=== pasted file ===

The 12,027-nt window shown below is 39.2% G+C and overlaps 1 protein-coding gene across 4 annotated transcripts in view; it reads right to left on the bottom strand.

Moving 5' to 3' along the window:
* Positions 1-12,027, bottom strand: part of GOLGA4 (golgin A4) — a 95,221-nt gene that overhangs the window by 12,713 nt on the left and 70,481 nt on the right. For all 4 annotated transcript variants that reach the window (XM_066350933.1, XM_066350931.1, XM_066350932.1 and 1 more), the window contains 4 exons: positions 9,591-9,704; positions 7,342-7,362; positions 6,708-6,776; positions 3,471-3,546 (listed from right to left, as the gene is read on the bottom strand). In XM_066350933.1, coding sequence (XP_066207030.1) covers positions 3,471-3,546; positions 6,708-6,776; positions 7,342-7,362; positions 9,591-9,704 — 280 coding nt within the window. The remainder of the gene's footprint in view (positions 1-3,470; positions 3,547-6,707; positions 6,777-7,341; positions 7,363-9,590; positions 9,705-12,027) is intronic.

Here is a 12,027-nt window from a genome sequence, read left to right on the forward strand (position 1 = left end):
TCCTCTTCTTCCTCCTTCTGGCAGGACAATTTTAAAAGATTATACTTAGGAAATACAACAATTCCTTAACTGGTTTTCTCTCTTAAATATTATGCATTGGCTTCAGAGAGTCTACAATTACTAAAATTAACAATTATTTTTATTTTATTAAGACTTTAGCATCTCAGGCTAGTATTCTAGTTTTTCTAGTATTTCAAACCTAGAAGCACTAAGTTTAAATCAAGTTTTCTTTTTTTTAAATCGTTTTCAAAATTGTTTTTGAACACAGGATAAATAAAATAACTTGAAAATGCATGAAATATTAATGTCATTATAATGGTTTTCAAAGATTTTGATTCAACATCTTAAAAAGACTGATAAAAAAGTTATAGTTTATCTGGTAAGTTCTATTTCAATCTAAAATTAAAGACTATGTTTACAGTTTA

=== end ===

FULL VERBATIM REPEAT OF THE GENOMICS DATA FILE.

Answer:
The 12,027-nt window shown below is 39.2% G+C and overlaps 1 protein-coding gene across 4 annotated transcripts in view; it reads right to left on the bottom strand.

Moving 5' to 3' along the window:
* Positions 1-12,027, bottom strand: part of GOLGA4 (golgin A4) — a 95,221-nt gene that overhangs the window by 12,713 nt on the left and 70,481 nt on the right. For all 4 annotated transcript variants that reach the window (XM_066350933.1, XM_066350931.1, XM_066350932.1 and 1 more), the window contains 4 exons: positions 9,591-9,704; positions 7,342-7,362; positions 6,708-6,776; positions 3,471-3,546 (listed from right to left, as the gene is read on the bottom strand). In XM_066350933.1, coding sequence (XP_066207030.1) covers positions 3,471-3,546; positions 6,708-6,776; positions 7,342-7,362; positions 9,591-9,704 — 280 coding nt within the window. The remainder of the gene's footprint in view (positions 1-3,470; positions 3,547-6,707; positions 6,777-7,341; positions 7,363-9,590; positions 9,705-12,027) is intronic.

Here is a 12,027-nt window from a genome sequence, read left to right on the forward strand (position 1 = left end):
TCCTCTTCTTCCTCCTTCTGGCAGGACAATTTTAAAAGATTATACTTAGGAAATACAACAATTCCTTAACTGGTTTTCTCTCTTAAATATTATGCATTGGCTTCAGAGAGTCTACAATTACTAAAATTAACAATTATTTTTATTTTATTAAGACTTTAGCATCTCAGGCTAGTATTCTAGTTTTTCTAGTATTTCAAACCTAGAAGCACTAAGTTTAAATCAAGTTTTCTTTTTTTTAAATCGTTTTCAAAATTGTTTTTGAACACAGGATAAATAAAATAACTTGAAAATGCATGAAATATTAATGTCATTATAATGGTTTTCAAAGATTTTGATTCAACATCTTAAAAAGACTGATAAAAAAGTTATAGTTTATCTGGTAAGTTCTATTTCAATCTAAAATTAAAGACTATGTTTACAGTTTA